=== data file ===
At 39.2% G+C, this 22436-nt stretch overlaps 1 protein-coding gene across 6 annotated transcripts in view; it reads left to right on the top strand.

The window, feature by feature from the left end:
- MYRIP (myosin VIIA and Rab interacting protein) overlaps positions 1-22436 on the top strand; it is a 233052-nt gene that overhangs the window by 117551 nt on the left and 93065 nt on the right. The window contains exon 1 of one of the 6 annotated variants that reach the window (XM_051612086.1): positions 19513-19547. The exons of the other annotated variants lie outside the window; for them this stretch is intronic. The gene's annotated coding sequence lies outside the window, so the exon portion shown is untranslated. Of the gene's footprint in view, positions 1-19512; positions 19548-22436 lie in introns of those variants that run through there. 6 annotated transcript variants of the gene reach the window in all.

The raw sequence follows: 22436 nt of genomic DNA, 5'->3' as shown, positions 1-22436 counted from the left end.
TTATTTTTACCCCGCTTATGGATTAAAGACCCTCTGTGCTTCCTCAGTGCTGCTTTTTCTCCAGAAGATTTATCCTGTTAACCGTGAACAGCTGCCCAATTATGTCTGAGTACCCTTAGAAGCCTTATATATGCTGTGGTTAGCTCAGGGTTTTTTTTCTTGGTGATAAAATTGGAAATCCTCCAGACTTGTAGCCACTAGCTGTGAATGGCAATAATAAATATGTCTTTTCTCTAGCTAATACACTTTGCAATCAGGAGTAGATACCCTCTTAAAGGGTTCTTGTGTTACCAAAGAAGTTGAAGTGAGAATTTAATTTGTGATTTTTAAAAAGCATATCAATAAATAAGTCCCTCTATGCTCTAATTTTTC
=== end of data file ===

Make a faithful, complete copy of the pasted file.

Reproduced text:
At 39.2% G+C, this 22436-nt stretch overlaps 1 protein-coding gene across 6 annotated transcripts in view; it reads left to right on the top strand.

The window, feature by feature from the left end:
- MYRIP (myosin VIIA and Rab interacting protein) overlaps positions 1-22436 on the top strand; it is a 233052-nt gene that overhangs the window by 117551 nt on the left and 93065 nt on the right. The window contains exon 1 of one of the 6 annotated variants that reach the window (XM_051612086.1): positions 19513-19547. The exons of the other annotated variants lie outside the window; for them this stretch is intronic. The gene's annotated coding sequence lies outside the window, so the exon portion shown is untranslated. Of the gene's footprint in view, positions 1-19512; positions 19548-22436 lie in introns of those variants that run through there. 6 annotated transcript variants of the gene reach the window in all.

The raw sequence follows: 22436 nt of genomic DNA, 5'->3' as shown, positions 1-22436 counted from the left end.
TTATTTTTACCCCGCTTATGGATTAAAGACCCTCTGTGCTTCCTCAGTGCTGCTTTTTCTCCAGAAGATTTATCCTGTTAACCGTGAACAGCTGCCCAATTATGTCTGAGTACCCTTAGAAGCCTTATATATGCTGTGGTTAGCTCAGGGTTTTTTTTCTTGGTGATAAAATTGGAAATCCTCCAGACTTGTAGCCACTAGCTGTGAATGGCAATAATAAATATGTCTTTTCTCTAGCTAATACACTTTGCAATCAGGAGTAGATACCCTCTTAAAGGGTTCTTGTGTTACCAAAGAAGTTGAAGTGAGAATTTAATTTGTGATTTTTAAAAAGCATATCAATAAATAAGTCCCTCTATGCTCTAATTTTTC